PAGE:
Show me your desktop and I tell you who you are. If this line sounds vaguely familiar you may know where I'm heading with the initial question. A computer user belongs to the Next Next Next generation if Next Next Next describes the user's actions when installing software on a computer system.
Those users usually install a bunch of crapware on their system because of the way they install software. This includes toolbars, changes to their web browser's homepage, desktop shortcuts to tempting offers and basically everything that is not needed to run an application. Yes, that includes the "do you mind if we track your use of our program and transfer the data to our main server to analyze" it option.
To make a valid point somewhere in this article. A lot of problems with computers would vanish over night if users would opt for custom installations more often. They would discover a wealth of options and features that they could uncheck before installation to reduce system load, increase system resources and have am overall better computer experience.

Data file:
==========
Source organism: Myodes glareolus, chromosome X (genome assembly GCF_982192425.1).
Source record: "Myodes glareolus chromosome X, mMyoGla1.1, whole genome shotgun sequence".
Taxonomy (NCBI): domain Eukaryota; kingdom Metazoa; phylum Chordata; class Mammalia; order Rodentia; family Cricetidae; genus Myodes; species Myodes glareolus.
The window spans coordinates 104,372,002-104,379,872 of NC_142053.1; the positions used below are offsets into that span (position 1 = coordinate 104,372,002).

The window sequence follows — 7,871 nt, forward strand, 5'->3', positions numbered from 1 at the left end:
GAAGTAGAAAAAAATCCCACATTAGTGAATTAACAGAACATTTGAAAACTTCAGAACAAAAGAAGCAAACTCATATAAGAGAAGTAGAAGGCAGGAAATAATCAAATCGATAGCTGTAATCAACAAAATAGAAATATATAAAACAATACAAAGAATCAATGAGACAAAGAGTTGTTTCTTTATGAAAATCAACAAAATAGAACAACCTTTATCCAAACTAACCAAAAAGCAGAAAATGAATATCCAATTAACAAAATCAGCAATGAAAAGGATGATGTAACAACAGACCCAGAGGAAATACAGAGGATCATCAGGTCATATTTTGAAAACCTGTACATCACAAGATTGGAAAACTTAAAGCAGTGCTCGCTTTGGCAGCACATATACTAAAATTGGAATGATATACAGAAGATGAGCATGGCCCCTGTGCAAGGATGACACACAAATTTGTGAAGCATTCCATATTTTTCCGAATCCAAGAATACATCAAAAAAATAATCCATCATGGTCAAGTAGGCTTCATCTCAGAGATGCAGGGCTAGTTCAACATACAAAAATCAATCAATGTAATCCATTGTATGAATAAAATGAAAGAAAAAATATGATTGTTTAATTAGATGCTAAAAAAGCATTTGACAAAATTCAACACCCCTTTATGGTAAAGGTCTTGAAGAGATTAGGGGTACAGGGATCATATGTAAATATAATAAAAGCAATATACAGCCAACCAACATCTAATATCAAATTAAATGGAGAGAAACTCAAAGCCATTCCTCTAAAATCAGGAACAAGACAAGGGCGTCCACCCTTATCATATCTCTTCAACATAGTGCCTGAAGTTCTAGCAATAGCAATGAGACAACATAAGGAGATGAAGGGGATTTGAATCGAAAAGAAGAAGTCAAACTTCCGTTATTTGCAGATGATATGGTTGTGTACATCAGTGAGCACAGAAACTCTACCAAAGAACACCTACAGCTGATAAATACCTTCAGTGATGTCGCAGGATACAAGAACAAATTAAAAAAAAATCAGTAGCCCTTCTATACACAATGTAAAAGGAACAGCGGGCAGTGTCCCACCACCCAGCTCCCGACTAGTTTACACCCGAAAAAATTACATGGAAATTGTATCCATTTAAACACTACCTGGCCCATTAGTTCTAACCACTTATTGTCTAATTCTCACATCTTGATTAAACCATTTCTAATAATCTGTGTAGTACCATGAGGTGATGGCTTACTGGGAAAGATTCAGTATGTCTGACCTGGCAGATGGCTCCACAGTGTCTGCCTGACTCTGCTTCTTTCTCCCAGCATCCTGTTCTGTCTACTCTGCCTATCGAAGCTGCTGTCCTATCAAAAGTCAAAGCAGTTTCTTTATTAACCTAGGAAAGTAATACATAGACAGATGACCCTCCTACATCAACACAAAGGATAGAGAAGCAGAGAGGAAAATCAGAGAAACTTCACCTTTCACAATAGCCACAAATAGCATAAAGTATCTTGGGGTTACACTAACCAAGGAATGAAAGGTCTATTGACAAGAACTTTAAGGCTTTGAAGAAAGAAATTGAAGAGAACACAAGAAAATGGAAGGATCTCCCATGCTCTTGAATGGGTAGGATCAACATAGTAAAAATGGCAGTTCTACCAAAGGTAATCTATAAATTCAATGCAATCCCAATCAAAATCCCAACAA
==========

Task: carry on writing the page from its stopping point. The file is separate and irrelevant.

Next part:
So what is it. Are you a next next next guy?
I can understand when end users do not want to read through 20 or so pages of a terms of service agreement, but when it comes to selecting the custom option during installation of software, I don't. Free applications sometimes include offers for third party software to earn some money from the program. This is a valid business model and nothing to be looked down upon unless the way the offers are presented try to fool the user.
Computer users who install software most of the time do not need these offers. More often than not, they are an inconvenience, especially when they change the search provider, install toolbars in browsers or change the home page of the browser.